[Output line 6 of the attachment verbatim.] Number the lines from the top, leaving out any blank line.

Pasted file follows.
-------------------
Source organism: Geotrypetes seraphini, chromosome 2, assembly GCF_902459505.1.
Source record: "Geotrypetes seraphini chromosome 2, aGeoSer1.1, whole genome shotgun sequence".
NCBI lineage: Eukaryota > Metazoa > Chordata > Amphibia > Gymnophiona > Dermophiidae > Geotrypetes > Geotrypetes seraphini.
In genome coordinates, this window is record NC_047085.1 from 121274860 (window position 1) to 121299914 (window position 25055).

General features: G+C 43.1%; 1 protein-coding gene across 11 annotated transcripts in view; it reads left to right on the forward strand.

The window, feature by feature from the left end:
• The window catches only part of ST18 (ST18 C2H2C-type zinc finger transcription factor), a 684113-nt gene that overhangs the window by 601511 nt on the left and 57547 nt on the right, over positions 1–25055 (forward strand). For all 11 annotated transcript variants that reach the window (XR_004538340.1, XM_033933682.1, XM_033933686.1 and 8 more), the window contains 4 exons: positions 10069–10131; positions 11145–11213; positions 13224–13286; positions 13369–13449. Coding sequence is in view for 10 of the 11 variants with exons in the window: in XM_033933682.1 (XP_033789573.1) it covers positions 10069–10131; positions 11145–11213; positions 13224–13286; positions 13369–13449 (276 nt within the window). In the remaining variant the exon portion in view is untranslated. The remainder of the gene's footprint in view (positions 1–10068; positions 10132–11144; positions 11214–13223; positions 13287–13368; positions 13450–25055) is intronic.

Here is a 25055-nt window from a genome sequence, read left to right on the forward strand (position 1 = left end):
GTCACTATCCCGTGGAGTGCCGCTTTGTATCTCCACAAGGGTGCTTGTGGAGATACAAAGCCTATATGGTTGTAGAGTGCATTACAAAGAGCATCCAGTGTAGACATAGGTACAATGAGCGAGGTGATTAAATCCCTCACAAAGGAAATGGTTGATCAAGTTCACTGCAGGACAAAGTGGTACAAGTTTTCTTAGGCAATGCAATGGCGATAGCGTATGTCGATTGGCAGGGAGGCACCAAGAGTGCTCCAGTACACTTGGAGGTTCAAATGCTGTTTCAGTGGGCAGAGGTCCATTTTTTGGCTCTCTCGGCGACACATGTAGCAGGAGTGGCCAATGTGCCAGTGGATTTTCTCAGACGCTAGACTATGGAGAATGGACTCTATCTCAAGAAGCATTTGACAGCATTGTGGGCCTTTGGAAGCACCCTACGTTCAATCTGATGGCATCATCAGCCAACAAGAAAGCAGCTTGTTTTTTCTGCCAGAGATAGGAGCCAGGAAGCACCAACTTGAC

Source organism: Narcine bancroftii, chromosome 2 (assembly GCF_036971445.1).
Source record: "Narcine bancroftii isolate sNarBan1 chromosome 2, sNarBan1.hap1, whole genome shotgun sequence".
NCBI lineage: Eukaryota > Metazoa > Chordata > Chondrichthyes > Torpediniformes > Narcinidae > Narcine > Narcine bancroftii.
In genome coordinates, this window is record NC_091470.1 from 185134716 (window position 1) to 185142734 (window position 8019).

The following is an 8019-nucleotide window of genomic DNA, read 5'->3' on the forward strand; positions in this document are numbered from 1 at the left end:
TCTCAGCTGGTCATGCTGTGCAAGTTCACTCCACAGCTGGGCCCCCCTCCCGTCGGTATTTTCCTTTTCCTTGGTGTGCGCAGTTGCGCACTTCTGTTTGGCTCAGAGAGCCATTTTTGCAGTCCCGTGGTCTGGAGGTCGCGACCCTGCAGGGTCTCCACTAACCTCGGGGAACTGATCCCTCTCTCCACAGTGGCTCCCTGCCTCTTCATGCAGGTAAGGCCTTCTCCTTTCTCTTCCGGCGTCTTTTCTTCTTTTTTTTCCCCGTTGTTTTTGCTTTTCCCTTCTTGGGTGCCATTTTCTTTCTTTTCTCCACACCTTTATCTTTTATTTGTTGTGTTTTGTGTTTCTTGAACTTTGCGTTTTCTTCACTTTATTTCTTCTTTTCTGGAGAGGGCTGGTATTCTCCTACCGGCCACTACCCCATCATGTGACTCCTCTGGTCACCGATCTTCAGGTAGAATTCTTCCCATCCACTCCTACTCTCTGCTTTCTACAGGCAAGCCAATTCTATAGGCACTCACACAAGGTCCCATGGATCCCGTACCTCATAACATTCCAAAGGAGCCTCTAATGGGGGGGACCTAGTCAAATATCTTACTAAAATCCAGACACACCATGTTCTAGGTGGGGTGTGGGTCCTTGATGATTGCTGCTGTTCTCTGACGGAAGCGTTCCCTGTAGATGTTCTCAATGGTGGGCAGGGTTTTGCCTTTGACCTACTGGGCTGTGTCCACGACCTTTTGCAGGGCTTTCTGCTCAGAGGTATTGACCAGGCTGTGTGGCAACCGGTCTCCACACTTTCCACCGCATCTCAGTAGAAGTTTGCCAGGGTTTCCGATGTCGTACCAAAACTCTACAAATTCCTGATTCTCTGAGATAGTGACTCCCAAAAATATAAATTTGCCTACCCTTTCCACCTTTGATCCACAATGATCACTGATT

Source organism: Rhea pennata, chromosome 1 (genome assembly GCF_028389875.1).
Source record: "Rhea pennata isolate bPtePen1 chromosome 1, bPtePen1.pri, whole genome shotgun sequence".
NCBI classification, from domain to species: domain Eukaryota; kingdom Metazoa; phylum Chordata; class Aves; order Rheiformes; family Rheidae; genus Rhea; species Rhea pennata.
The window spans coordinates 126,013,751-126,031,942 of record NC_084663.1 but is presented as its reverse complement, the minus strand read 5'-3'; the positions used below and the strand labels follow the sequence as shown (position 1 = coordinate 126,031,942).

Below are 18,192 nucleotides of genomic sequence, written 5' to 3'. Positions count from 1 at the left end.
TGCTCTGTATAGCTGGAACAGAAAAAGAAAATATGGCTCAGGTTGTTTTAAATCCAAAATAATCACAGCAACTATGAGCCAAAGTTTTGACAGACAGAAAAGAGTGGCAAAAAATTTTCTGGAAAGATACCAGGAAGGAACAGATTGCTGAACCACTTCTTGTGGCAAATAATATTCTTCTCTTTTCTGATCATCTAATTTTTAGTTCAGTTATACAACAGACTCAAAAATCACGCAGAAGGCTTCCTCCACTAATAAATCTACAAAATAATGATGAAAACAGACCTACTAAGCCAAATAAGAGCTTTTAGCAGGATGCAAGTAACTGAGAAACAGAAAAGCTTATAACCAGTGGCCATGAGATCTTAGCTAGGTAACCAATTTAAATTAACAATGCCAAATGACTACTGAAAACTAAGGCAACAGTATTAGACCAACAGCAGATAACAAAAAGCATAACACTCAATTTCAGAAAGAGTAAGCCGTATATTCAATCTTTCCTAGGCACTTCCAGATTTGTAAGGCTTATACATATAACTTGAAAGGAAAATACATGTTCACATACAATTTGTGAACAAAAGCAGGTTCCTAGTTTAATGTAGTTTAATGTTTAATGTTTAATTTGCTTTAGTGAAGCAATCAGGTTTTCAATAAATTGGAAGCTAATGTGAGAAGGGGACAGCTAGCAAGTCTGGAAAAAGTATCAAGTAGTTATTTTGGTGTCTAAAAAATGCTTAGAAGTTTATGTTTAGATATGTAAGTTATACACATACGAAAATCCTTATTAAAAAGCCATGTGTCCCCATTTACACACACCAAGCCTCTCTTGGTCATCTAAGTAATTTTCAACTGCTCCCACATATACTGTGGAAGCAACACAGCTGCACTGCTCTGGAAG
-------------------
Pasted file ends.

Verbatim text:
The window, feature by feature from the left end: